Keeping track of people with beacons: Privacy, relevancy and optimisation

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Recently we’ve been talking about using beacons to track assets, but it’s worth remembering that in many cases, the most valuable asset might be a person.

When we talk about tracking people, there are often some concerns about privacy involved, so I thought I would look at some of the situations where you might want to track people (either anonymously or specifically) and address these issues.

Privacy Concerns

Let’s talk about privacy first of all. While it is an important and understandable concern, it is worth remembering that attitudes around tracking are evolving. In many cases, online users are willing to trade a small piece of personal data (an email address for example), in return for information.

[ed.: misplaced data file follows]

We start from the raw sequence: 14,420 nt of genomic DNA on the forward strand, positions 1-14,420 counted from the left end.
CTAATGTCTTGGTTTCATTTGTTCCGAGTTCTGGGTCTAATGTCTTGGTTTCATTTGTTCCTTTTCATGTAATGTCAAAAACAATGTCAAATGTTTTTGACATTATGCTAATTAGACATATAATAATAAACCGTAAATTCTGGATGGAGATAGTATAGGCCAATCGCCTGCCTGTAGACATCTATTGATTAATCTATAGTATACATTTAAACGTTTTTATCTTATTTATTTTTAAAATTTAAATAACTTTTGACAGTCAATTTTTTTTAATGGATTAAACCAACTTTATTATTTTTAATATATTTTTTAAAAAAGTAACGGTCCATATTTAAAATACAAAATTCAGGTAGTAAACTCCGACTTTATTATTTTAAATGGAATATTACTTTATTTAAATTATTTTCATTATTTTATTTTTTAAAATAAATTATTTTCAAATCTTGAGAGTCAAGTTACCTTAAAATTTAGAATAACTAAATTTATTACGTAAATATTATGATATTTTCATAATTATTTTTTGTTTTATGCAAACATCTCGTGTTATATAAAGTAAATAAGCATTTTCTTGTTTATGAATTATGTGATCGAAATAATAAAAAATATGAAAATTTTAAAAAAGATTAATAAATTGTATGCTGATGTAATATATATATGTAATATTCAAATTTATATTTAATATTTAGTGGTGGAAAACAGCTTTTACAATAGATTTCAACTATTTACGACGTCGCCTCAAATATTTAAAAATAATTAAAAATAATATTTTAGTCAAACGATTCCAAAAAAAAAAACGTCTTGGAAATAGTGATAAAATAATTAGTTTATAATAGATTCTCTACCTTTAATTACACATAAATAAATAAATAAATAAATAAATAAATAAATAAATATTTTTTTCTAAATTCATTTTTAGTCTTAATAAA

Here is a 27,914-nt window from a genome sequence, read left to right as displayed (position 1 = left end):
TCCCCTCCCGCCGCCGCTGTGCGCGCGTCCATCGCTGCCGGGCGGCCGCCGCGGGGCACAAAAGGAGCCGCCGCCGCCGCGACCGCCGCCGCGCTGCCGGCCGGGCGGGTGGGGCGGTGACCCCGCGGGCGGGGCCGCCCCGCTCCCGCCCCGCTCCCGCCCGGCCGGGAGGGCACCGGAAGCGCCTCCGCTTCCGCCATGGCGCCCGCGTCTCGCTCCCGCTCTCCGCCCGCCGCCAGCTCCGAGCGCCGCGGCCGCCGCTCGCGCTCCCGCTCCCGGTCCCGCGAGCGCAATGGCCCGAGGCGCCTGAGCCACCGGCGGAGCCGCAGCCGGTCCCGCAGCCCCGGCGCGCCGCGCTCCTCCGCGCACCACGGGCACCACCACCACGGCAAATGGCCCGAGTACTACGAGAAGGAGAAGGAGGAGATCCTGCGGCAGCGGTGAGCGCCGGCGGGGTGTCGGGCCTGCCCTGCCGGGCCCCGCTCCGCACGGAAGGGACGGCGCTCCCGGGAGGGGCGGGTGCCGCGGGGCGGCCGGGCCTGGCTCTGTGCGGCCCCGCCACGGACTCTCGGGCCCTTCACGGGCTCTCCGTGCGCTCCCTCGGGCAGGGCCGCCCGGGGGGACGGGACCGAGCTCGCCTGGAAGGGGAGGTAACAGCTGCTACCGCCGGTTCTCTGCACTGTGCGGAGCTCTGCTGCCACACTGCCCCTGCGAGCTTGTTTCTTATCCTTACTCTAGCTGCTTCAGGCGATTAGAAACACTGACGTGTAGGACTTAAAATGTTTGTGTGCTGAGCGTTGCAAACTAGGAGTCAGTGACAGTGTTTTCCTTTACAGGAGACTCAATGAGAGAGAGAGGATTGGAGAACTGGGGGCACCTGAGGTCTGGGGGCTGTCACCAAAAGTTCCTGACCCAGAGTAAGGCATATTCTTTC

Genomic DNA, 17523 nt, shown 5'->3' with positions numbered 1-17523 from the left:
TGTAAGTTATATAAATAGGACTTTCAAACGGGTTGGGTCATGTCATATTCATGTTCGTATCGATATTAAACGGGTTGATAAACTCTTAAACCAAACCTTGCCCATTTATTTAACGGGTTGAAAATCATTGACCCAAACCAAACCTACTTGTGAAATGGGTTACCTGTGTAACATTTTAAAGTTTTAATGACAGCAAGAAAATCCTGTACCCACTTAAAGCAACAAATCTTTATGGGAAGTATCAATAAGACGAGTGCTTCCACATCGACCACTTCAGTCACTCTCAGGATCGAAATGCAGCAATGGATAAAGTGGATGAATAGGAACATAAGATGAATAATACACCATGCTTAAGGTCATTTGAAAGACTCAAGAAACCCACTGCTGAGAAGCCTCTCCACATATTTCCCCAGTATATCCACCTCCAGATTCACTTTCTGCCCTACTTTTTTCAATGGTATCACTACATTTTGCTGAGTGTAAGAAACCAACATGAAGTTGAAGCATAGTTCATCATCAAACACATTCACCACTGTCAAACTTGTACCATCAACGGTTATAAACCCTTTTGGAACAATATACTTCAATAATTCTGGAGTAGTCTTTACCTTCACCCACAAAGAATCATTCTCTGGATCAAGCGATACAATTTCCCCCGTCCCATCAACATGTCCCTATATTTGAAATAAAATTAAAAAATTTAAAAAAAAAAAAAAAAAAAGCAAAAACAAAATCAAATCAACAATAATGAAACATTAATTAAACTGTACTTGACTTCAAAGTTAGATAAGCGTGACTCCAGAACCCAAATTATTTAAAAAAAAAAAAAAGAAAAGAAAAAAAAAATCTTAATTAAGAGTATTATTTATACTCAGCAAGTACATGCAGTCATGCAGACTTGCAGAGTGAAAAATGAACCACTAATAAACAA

What matters here is making sure that the information or service you are providing is relevant enough. In order to collect this information, you will need not only to clearly inform the user about what information you need, but also where you plan to use it, and what they will receive in return.

It’s also worth mentioning that beacons themselves are fairly passive devices. They cannot transmit any information at all to your phone without explicit permission. In most cases this involves allowing an app to receive messages and send push messages, as well as enabling Bluetooth.

While some efforts are being made to address the need for an app (and Bluetooth devices like fitness wristbands often come with appropriate software pre-installed), it is still the default for most devices. This brings us back to relevance and value again. Points of friction are best addressed by providing something genuinely useful.

This is actually a microcosm of the wider mobile commerce market, where many businesses invest in a mobile site to initially attract users, before attempting to ‘upgrade’ users to a dedicated app to increase ‘stickiness’ once they have already proven value. For now there is no ‘one size fits all’ answer to this, as value changes from business to business. It’s one of the main reason we offer consultation services for our customers, so that we can learn more about the specific needs of customers.

Use Cases